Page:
Published On : 2018-10-09
There has been a vast rise in the global demand for livestock products such as eggs, milk, and meat in the past few years. To match this increased demand for food-producing animals and poultry, the utilization of antibiotics in feed premixes has also increased concurrently as the animal industry realized the benefits of this approach in the improved growth of the target animals. Addition of antibiotics in feed premixes has remained the face of the revolution brought about in the animal-production industry of the recent times.
Prophylactic and Growth Promotant Use or Reason for Long-term Resistance to Antibiotics?
The therapeutic use of antibiotics, which involves the treatment of a small group or infected animals with high doses of antibiotics for short durations is still an important intervention for ensuring the welfare of animals. However, the presumably prophylactic or growth promotant use of antibiotics, which involves the use of moderate doses of a variety of antibiotics across large groups of animals for extended durations has come under scrutiny over the years. This is attributed to the rising concerns associated with the safety of products derived from animals that have been exposed to higher dosage of antibiotics over durations much longer than recommended.
The use of antibiotics in food producing animals has increased to a degree that a large share of the overall antibiotics produced globally are used for feed additives. As a result, animals are becoming immune to the effects of antibiotics and are becoming more vulnerable to certain strains of stubborn disease-causing microorganisms that have acquired resistance to common antibiotics. Consumption of such animals and edibles derived from them could extend the antibiotic resistance in humans also. A vast rise in the number of studies confirming the side-effects of the overuse of antibiotics in animal feed for prophylactic or growth promotant uses is compelling policy makers and physicians to increase awareness across the animal-production industry regarding the need to stop the trend.
Rising Awareness Regarding the Larger Challenge of Antibiotic Resistance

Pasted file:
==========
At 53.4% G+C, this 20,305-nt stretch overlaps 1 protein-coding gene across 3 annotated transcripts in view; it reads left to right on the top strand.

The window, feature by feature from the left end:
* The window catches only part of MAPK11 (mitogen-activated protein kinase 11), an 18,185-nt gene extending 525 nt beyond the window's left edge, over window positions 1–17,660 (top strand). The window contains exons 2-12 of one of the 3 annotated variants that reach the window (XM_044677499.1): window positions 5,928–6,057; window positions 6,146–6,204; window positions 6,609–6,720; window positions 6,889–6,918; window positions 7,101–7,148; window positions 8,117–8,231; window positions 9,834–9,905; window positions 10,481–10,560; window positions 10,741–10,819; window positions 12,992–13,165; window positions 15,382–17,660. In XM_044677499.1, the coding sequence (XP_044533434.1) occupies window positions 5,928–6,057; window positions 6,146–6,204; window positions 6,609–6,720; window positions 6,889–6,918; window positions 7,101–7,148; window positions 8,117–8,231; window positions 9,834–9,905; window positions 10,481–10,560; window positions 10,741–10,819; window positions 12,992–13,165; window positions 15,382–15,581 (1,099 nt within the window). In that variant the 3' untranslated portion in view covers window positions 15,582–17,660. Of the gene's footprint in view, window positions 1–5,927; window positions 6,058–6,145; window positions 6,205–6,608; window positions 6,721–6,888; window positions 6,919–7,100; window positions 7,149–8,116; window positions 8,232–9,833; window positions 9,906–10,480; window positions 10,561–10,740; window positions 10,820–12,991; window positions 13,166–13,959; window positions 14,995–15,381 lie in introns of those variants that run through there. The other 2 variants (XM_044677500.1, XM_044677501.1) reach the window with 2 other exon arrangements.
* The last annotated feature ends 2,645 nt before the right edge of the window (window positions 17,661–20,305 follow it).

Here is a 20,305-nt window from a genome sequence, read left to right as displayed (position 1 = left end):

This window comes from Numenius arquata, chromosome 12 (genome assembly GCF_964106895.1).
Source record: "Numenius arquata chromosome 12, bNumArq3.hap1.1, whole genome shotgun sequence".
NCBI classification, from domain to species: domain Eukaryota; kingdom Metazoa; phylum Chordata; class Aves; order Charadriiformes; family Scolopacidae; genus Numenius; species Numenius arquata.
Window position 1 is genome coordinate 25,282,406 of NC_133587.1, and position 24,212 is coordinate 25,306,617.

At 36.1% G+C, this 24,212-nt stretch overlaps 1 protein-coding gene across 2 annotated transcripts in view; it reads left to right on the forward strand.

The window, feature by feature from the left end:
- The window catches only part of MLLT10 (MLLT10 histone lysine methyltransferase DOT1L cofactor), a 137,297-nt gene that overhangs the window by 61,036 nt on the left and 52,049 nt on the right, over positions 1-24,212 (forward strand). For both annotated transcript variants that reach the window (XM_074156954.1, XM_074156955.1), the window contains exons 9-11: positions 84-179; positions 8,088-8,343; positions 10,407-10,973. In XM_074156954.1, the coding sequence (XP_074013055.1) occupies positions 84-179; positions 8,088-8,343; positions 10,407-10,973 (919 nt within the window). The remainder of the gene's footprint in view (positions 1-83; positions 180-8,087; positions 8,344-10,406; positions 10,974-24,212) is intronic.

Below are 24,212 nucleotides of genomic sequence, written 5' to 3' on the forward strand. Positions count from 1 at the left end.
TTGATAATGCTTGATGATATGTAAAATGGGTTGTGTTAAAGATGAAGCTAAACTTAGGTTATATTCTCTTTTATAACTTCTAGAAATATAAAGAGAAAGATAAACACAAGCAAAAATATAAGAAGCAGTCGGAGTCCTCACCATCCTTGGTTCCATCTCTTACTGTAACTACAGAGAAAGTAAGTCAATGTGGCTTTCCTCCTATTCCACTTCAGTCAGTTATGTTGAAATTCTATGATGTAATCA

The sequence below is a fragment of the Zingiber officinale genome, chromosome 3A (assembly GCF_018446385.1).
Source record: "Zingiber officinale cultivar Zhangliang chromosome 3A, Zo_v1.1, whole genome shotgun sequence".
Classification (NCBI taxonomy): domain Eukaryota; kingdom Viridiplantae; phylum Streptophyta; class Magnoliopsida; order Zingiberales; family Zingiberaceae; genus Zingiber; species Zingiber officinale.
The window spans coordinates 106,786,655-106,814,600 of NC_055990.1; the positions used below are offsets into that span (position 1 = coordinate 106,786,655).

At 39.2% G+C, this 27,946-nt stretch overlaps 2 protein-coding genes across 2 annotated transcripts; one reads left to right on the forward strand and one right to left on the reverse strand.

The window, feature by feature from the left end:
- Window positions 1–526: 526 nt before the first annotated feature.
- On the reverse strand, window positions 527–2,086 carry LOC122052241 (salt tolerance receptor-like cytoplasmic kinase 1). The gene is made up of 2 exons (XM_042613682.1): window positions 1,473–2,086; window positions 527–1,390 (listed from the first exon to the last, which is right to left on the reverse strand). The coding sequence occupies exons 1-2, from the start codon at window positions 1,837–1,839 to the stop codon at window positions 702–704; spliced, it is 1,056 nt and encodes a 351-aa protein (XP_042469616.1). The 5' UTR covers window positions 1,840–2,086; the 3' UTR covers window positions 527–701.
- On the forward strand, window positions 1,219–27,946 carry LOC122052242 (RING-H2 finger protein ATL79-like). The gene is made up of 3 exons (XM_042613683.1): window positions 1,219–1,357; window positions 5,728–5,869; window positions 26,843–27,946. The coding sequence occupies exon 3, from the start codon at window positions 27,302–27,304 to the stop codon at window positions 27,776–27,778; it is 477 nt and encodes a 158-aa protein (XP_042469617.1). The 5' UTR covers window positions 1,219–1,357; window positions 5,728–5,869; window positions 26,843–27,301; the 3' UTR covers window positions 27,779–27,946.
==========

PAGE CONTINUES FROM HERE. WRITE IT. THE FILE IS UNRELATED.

Over the years, it has been realized that resistant infections can lead to more cases of mortality, morbidity, and require longer periods of stay in hospitals. In the U.S. alone, costs associated with the treatment of infections caused by antibiotic resistant bacteria has increased many times in the past decade and nearly ten times more cases of infections caused by microbes such as Staphylococcus aureus, which is resistant to meticillin, were registered in children’s hospitals in the country in 2008 as compared to a decade before.
According to the World Health Organization, the number of bacteria commonly transferred from food animals to people, including antibiotic resistant bacteria, have been increasing in numbers and comprise species such as Campylobacter, Salmonella, E coli, and Enterococcus. Increasing numbers of studies show that conditions caused by bacteria, including S aureas, MRSA, and C difficile, are also found in food animals and can be later found in food products and surroundings shared with humans. Some may suggest that the development of new antibiotics can help solve the issue if the use of antibiotics can indeed lead to increased and relatively safer production of animal-derived foods. However, we cannot be completely sure that new antibiotics can indeed be developed anytime soon. And even if new antibiotics are indeed developed, some bacteria could acquire resistance to new drugs soon if the unwarranted use of antibiotics is continued in animal feed premixes.
Countries Introducing Strict Measures to Bring Down Use of Antibiotics in Feed Premixes
To alleviate the concern caused by the rising resistance to antibiotics and the resultant rise in more harmful infections, the only possible and sure-shot method is to reduce the unwarranted use of antibiotics in animals for growth or prophylactic purposes. This scenario has been compelling policy makers to enforce measures to reduce the overuse of antibiotics and feed premixes are increasingly moving towards their earlier, more basic formats. Reforms are being seen more prominently in countries that have most commonly adopted the measure of adding antibiotics to animal feed and feed premixes as a way of promoting animal production in the past.
In the U.S. and UK, for instance, the use of medicated feed has been a common approach in the field of animal husbandry over the past many decades. Even at present, nearly half of the antibiotics used in the UK are used in animal feed; the statistics may vary but the approach is highly popular in other European countries as well. However now, a large number of countries in the region are carefully reducing the use of antibiotics in animal feed premixes owing to the concerns regarding resistance. The Netherlands has almost completely stopped the regular use of antimicrobials in animal feed and feed premixes. As the concern becomes more understood and carefully assessed, more countries are expected to join the trend and reduce their usage of antibiotics in animal feed and feed premixes. Because the production of animal-derived foods is global in nature, enforceable measures to bring down the usage of antibiotics must be an international phenomenon to avert the looming catastrophe